نتیجه گیری انگلیسی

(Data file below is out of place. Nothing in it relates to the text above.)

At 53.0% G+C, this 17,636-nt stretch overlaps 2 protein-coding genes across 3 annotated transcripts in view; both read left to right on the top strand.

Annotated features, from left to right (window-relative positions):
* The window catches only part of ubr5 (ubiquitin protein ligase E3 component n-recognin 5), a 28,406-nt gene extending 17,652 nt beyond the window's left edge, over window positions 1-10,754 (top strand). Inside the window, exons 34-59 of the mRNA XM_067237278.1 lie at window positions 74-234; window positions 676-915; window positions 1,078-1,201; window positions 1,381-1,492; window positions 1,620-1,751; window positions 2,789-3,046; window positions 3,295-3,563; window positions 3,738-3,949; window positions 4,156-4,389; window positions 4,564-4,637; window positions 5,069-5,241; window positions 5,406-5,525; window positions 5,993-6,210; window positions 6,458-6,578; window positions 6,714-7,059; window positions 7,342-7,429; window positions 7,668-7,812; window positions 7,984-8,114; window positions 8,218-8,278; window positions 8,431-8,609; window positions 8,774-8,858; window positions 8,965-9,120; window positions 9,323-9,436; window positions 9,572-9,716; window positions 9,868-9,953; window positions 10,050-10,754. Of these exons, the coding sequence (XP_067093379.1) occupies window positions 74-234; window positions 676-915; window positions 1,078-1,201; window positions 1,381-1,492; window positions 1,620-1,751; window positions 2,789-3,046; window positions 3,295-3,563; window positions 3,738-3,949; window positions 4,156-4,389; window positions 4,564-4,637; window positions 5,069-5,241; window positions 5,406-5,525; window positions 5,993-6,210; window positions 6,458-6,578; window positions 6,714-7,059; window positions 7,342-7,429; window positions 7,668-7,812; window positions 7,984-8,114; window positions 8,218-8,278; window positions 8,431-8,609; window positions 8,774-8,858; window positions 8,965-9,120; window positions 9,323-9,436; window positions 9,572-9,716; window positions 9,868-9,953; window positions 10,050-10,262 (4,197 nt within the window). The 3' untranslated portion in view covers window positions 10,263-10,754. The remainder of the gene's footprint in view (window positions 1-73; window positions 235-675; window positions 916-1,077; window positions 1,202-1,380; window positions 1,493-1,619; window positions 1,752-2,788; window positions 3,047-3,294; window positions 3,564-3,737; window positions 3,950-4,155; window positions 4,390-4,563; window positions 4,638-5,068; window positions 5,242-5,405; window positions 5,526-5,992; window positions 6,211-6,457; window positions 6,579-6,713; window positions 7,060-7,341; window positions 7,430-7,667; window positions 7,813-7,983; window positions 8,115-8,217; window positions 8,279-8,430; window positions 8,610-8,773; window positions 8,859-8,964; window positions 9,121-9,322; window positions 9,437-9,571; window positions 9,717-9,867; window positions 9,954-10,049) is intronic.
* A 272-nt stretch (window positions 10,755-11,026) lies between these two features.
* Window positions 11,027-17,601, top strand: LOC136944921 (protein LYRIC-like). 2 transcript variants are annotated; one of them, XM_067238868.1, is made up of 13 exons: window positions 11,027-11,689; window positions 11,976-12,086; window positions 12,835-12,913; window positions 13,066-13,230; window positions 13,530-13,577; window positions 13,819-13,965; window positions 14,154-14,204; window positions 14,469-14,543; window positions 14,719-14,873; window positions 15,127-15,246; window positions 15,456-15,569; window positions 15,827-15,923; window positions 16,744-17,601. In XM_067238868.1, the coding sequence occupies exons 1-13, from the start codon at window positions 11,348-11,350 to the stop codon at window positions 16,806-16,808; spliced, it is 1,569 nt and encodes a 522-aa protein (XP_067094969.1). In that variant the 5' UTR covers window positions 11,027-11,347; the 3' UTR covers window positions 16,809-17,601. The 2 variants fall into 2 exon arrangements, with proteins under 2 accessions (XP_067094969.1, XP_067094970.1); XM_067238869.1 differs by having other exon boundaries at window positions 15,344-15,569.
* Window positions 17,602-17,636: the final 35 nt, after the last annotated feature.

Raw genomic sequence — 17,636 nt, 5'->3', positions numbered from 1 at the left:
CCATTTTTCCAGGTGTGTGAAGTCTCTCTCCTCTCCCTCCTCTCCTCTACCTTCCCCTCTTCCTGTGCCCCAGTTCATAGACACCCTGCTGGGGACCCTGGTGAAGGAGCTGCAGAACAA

In our literature review, we have argued that more research is needed to understand how foresight activities can be successfully applied in a corporate context. When companies wish to explore and develop new business fields, they are faced with a particularly challenging task that is characterized by (1) the need to integrate multiple perspectives, (2) a high level of uncertainty, (3) interdependencies between customer needs, technological capabilities, competitor behavior, legislative contingencies, production cost, etc., and (4) the need to involve a high number of external experts and internal stakeholders. We have discussed that it might have a merit to combine multiple foresight methods and shown that there are documented approaches that aim to combine foresight methods to (1) make them more reliable, (2) integrate qualitative and quantitative data, and (3) integrate different perspectives. In this paper we have described the application of an integrated methodology to explore a potential future market in the telecommunications industry. Therein we attempted to answer the following four guiding questions: • What should the key product properties be? • Who are the relevant actors, what are their interests, and how is power distributed among them? • What are the barriers and drivers for the business field? • Has the new business field the potential to become financially viable? The sequence of the complementary methods exploits methodological synergies. Results and data that are only intermediate results from analyses used early on in the methodology are often re-used in later stages. Additionally, the methodology is highly interactive and fosters integration of cross-functional team members and calls for the involvement of external experts. Achieving optimal results with the proposed integrated methodology requires an iterative process. This, however, is difficult to realize due to time pressure and resource limitations in the exploration phase of new business fields. It should be noted that not all new business fields can be explored with foresight and planned ex ante. In the absence of planability, companies have to rely on serendipity, i.e., start multiple business-field development initiatives and wait and see which will produce promising results. Therefore, companies will need to rely on corporate venturing schemes to move into new business fields through an entrepreneurial push  in addition to foresight activities.